You are looking for a piece of information, for example, your quarterly tax payment is due and you have to reference the amount because you are trying to pay the bill now. You wrote it down in your notebook last quarter but you don’t remember when exactly. You start flipping through impatiently.

If you had written at the bottom of the page #taxpayment, or highlighted the completed task, like☒ Tax Payment, then a quick flip could deliver the information you need. This is what we are calling a label. It is ultimately a condensed version of the larger text/task/data on the page from which you reference by sight in a time sensitive manner. It is an extra step, but a useful one for quick, less formal, visual indexing.

Try not to get bogged down with what other people are doing. Ultimately it doesn’t matter which set of delineators you use, it is important that you recognize the purpose of the notebook, and then develop a set of reference points to help you find where the data is stored. It is important that you will recognize what each symbol of label means instantly and upon sight. And as in all things, consistency is key.

Lastly, creativity rules. Maybe you have a few favorite pen colors and carrying a bunch of pens around is easy for you. Or washi tape, or stickers, or whatever. Do you. Red flag alert, however. Occam’s Razor applies to note taking as well: "entities should not be multiplied beyond necessity." Keep the simplest method, the one that is the easiest to reproduce. Carrying around a bunch of custom stencils becomes annoying after a while, and time to apply washi tape and hand drawn banners is the first to evaporate.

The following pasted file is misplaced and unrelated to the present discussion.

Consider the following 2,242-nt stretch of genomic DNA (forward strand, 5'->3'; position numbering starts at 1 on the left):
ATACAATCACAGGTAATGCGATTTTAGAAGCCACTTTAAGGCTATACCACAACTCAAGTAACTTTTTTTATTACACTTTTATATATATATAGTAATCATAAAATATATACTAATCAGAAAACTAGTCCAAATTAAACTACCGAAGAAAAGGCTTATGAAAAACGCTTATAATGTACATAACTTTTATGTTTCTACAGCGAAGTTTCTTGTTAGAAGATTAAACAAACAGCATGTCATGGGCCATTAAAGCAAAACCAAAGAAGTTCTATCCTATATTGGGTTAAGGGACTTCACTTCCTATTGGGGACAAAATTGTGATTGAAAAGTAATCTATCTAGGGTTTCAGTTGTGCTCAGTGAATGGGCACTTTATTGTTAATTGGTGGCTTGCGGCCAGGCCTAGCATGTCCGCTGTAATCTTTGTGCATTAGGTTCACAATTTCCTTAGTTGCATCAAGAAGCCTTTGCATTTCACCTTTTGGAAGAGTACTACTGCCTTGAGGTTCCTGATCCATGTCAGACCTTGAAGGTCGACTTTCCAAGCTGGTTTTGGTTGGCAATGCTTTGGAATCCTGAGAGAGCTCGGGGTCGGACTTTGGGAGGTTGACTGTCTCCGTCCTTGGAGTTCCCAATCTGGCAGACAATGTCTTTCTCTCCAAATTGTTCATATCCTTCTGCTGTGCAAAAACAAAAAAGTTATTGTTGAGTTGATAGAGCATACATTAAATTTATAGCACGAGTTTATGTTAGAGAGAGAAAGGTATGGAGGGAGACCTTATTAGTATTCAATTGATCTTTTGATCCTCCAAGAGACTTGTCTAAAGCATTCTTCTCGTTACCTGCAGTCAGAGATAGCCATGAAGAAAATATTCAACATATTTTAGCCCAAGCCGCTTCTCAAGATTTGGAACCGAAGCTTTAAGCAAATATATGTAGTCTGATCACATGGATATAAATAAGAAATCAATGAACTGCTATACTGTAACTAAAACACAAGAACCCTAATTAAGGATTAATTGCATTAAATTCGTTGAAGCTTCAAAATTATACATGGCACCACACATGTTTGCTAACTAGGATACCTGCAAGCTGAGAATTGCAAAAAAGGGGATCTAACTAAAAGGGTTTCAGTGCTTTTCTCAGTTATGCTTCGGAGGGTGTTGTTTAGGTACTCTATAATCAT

• Notate your Legend (symbols, labels, required pieces of information) in the cover or beginning pages.

And lastly, we must enshrine our system in the front of the notebook, because memory is faulty and the memory of what we wanted to hold to memory is also faulty. Thus, we must codify in the front in order to reference in the future.

To review before moving forward:

Why are we doing all of this? We’ve taken the time to clear our minds and set an intention by the ritual of purchasing a notebook. We then prepare our brains (and by extension, the rest of us) by preparing the paper and with it, the page numbers. We then make the statement to ourselves that our work is valuable to ourselves (if not to a wider community) to remember and reference, and to show that we create a more formal TOC or Index. We declare the focused nature of that which we want to track and develop and have consecrated them into future use. Finally, we populate a TOC or index after we have made a note or expanded a section, making the data easier to find as we move forward in time.

This can literally take just 15 minutes. Or it can take longer to consider your goals, your strengths and your shortcomings, how you work, and what you want to achieve.

Next Installment: Preserving the Content. Your homework: What do you value in a writing implement?

The picture shows a page from the Wndsn XPD Explorer’s Notebook inside the Papa Wallet by Thousand Yard Studio.